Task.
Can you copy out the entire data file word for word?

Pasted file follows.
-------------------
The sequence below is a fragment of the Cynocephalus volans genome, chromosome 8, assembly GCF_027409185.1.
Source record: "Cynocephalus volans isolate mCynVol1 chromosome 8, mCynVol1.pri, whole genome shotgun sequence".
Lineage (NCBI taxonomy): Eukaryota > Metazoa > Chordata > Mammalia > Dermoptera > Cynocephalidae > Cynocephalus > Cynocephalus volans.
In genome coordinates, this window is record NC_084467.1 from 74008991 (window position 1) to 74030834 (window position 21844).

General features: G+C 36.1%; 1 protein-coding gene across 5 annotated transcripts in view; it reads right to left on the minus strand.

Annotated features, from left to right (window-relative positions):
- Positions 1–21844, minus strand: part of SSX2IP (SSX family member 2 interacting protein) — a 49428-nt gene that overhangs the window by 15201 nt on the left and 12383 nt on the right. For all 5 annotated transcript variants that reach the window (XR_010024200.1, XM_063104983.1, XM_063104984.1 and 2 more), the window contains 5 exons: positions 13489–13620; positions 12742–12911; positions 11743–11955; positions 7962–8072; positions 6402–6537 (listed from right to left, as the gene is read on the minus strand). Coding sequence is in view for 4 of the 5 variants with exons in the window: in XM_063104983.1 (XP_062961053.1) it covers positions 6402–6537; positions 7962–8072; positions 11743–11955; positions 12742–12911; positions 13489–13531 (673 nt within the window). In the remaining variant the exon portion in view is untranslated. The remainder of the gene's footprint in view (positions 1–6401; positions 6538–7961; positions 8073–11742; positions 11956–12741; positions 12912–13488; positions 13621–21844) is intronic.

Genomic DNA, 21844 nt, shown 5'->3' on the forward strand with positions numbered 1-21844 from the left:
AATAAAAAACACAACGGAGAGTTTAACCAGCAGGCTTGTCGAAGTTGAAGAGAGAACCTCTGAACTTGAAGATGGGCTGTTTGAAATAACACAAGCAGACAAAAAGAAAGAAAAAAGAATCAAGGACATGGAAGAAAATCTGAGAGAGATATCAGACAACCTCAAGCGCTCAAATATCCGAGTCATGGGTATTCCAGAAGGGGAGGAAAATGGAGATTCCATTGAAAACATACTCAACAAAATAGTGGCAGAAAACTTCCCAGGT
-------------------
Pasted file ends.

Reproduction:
The sequence below is a fragment of the Cynocephalus volans genome, chromosome 8, assembly GCF_027409185.1.
Source record: "Cynocephalus volans isolate mCynVol1 chromosome 8, mCynVol1.pri, whole genome shotgun sequence".
Lineage (NCBI taxonomy): Eukaryota > Metazoa > Chordata > Mammalia > Dermoptera > Cynocephalidae > Cynocephalus > Cynocephalus volans.
In genome coordinates, this window is record NC_084467.1 from 74008991 (window position 1) to 74030834 (window position 21844).

General features: G+C 36.1%; 1 protein-coding gene across 5 annotated transcripts in view; it reads right to left on the minus strand.

Annotated features, from left to right (window-relative positions):
- Positions 1–21844, minus strand: part of SSX2IP (SSX family member 2 interacting protein) — a 49428-nt gene that overhangs the window by 15201 nt on the left and 12383 nt on the right. For all 5 annotated transcript variants that reach the window (XR_010024200.1, XM_063104983.1, XM_063104984.1 and 2 more), the window contains 5 exons: positions 13489–13620; positions 12742–12911; positions 11743–11955; positions 7962–8072; positions 6402–6537 (listed from right to left, as the gene is read on the minus strand). Coding sequence is in view for 4 of the 5 variants with exons in the window: in XM_063104983.1 (XP_062961053.1) it covers positions 6402–6537; positions 7962–8072; positions 11743–11955; positions 12742–12911; positions 13489–13531 (673 nt within the window). In the remaining variant the exon portion in view is untranslated. The remainder of the gene's footprint in view (positions 1–6401; positions 6538–7961; positions 8073–11742; positions 11956–12741; positions 12912–13488; positions 13621–21844) is intronic.

Genomic DNA, 21844 nt, shown 5'->3' on the forward strand with positions numbered 1-21844 from the left:
AATAAAAAACACAACGGAGAGTTTAACCAGCAGGCTTGTCGAAGTTGAAGAGAGAACCTCTGAACTTGAAGATGGGCTGTTTGAAATAACACAAGCAGACAAAAAGAAAGAAAAAAGAATCAAGGACATGGAAGAAAATCTGAGAGAGATATCAGACAACCTCAAGCGCTCAAATATCCGAGTCATGGGTATTCCAGAAGGGGAGGAAAATGGAGATTCCATTGAAAACATACTCAACAAAATAGTGGCAGAAAACTTCCCAGGT